The Atlas mountain range contains large quantities of fossils, particularly the regions of Khouribga, Erfoud, Alnif, Oued Zem and Hamada Kem-Kem. Traditionally, local populations have exploited these resources, selling ancient fossils to tourists and collectors. This provides a source of income to people in marginalised areas, including workers in phosphate mines who would occasionally sell their finds to complement their wages.
Since the 2000s, however, this activity has transformed into a structured and lucrative business. Local workers carrying out the excavations sell the fossils to wholesalers, who resell them to exporters. The fossils end up in museums, university research centres and private collections, mainly in Europe and North America. An investigation from French newspaper Le Monde published in August 2018 found that exporters earn up to US$100 000 per year.
Although archaeological excavations must in principle be authorised by the Ministry of Energy, Mines and Sustainable Development, Morocco allows artisanal mining by local populations. However, the export of ‘objects of anthological or archaeological interest’ is prohibited by law. How then do Morocco’s rare fossils end up in auctions as far afield as Paris or Mexico City?
Morocco is a signatory to the UNESCO Convention on the Means of Prohibiting and Preventing the Illicit Import, Export and Transfer of Ownership of Cultural Property 1970, but domestic legislation is far too weak. ‘The export of fossils dates is explicitly prohibited by a ministerial order from 1994, but this is insufficient and not applied. Control authorities must be complicit, because such goods should not pass through customs,’ explained an academic, who requested anonymity.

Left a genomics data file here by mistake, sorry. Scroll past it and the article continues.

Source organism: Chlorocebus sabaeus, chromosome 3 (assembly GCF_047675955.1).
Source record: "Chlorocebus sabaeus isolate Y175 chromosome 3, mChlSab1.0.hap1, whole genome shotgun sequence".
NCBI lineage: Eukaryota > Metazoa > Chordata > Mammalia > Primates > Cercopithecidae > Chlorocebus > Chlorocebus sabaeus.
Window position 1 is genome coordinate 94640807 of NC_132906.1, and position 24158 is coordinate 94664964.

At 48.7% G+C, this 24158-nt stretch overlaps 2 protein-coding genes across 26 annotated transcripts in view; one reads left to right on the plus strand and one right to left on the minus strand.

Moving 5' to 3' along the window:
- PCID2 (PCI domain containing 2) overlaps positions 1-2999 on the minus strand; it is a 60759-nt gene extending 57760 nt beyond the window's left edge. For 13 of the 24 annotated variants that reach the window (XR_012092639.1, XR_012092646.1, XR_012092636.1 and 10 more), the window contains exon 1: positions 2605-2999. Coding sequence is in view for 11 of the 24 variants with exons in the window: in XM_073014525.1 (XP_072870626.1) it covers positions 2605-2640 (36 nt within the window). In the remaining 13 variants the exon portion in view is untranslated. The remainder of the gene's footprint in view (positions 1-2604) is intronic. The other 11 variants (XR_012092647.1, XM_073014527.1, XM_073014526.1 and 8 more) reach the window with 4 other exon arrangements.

While fossil trafficking clearly endangers Morocco's palaeontological heritage, but possibly also poses a threat to the country's development and security. The existence of an illegal organised system implies the exploitation of people living in marginalised regions, who ultimately only derive limited income from it. On the other hand, this trade points to loopholes in the export control system, which raises questions about what other kinds of trafficking might be occurring.
Moroccan civil society is calling for more comprehensive legislation to regulate the excavation, sale and export of fossils. If the trade were regulated, it might allow local people to earn stable incomes, rather than having to depend on traffickers who currently act with total impunity.
In early January 2019, Morocco’s Ministry of Energy, Mines and Sustainable Development published a draft decree that addresses the need for the trade in fossils to be regulated. The document proposes that three categories of fossils be established: unique specimens that can be loaned for scientific purposes; quota-regulated specimens that would be subject to ministerial authorisation for export; and ‘regular’ fossils, which can be extracted, sold and exported without prior authorisation.
While this new legislation is a good step forward, it will need to be backed by training for law enforcement agents, including on how to detect and identify fossils; and its implementation should be well governed and monitored by the relevant authorities.
Jihane Ben Yahia, ENACT Regional Organised Crime Observatory Coordinator – North Africa, ISS